The UN High Commission for Refugees has issued a strongly-worded statement condemning attempts by the UK government to fly asylum-seekers to Rwanda. And while the UK courts have rejected attempts to halt the flights, the European Court of Human Rights has unexpectedly intervened to halt the first scheduled removal of asylum-seekers at least until July. The result has been to raise the international profile of the dangers and difficulties involved in asylum-seeking.
As UK government attempts to deport a first group of asylum seekers to Rwanda clash with local efforts to have the courts approve legal objections to the scheme, the UN’s refugee agency has spoken out strongly against the UK’s plan.
The UK should not be trying to ‘shift asylum responsibilities’ and ‘evade international obligations’, the UNHCR’s assistant high commissioner for protection, Gilliam Triggs has said.
‘People fleeing war, conflict and persecution deserve compassion and empathy. They should not be traded like commodities and transferred abroad for processing,’ Triggs added.
Her comments come as last-minute efforts to prevent the scheme from going ahead were played out in the UK courts.
The UNHCR has urged both the UK and Rwanda to re-think their arrangement, warning that instead of deterring refugees from resorting to perilous journeys – the ostensible justification for the plan to outsource the problem to Rwanda – the planned arrangements ‘will only magnify risks, causing refugees to seek alternative routes and exacerbating pressures on frontline states.’
Triggs said that Rwanda had been generous for decades, providing a safe haven for many refugees fleeing conflict and persecution. But most refugees in that country ‘live in camps with limited access to economic opportunities.’
‘UNHCR believes that wealthier nations must show solidarity in supporting Rwanda and the refugees it already hosts, and not the other way around.’
She said that arrangements transferring refugees and asylum-seekers to third countries without adequate safeguards and standards, amounted merely to shifting asylum responsibilities, evading obligations and action that was contrary ‘to the letter and spirit of the Refugee Convention.’
‘The UK has an obligation to ensure access to asylum for those seeking protection. Those who are determined to be refugees can be integrated, while those who are not and have no other legal basis to stay, can be returned in safety and dignity to their country of origin.’
Instead, however, the UK is ‘adopting arrangements that abdicate responsibility to others and thus threaten the international refugee protection regime which has stood the test of time and saved millions of lives over the decades.’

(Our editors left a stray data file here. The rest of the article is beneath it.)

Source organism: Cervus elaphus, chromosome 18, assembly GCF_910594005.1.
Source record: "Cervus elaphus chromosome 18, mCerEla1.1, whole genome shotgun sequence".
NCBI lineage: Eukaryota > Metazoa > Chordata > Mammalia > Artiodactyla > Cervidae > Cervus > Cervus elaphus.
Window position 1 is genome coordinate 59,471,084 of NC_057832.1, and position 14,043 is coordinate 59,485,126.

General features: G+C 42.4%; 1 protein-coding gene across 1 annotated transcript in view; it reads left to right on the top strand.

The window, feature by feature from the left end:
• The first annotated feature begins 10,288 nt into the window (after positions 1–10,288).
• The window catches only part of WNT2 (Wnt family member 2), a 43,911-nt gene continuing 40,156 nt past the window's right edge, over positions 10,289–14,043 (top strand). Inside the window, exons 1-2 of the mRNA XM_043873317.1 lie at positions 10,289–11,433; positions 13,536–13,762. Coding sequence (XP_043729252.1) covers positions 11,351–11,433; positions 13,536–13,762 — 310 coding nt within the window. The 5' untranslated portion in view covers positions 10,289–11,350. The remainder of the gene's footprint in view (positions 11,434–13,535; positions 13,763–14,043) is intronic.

‘The UK has supported UNHCR’s work many times in the past and is providing important contributions that help protect refugees and support countries in conflicts such as Ukraine. However, financial support abroad for certain refugee crises cannot replace the responsibility of states and the obligation to receive asylum seekers and protect refugees on their own territory – irrespective of race, nationality and mode of arrival.’
She concluded that while UNHCR recognised the challenges posed by forced displacement, ‘developed countries are host to only a fraction of the world’s refugees and are well resourced to manage claims for asylum in a humane, fair and efficient manner.’
Meanwhile, after two failed attempts in the UK courts to halt the initial flight to Rwanda, the first flight had to be postponed at the last minute thanks to an unexpected intervention by the European Court of Human Rights.
The Strasbourg-based court said the flight should wait until British courts have taken a final decision on the legality of the UK’s policy, a matter expected to be argued in July.
Of particular concern to that court was the fate of one Iraqi man, due to be on the flight. The judges said that he faced ‘a real risk of irreversible harm’ if he were taken to Rwanda.
The man, referred to by the court as K N, left Iraq in April 2022, travelling first to Turkey and then across Europe before crossing the English Channel by boat. Alleging that he was in danger in Iraq, he claimed asylum when he arrived in the UK on 17 May.
One of the points made by the European court was that the UK high court had acknowledged ‘that there were potential serious issues with the assessment of Rwanda as a safe third country.’
The European court also noted that a doctor at the UK’s Immigration Removal Centre had issued a report saying that the Iraqi man ‘might have been a victim of torture’.
The court also considered concerns raised by the UNHCR ‘that asylum-seekers transferred from the UK to Rwanda will not have access to fair and efficient procedures for the determination of refugee status’.
The court added, ‘In light of the … risk of treatment contrary to the applicant’s Convention rights as well as the fact that Rwanda is outside the Convention legal space (and is therefore not bound by the European Convention on Human Rights) and the absence of any legally enforceable mechanism for the applicant’s return to the UK in the event of a successful merits challenge before the domestic courts, the Court has decided to grant this interim measure to prevent the applicant’s removal until the domestic courts have had the opportunity to first consider those issues.’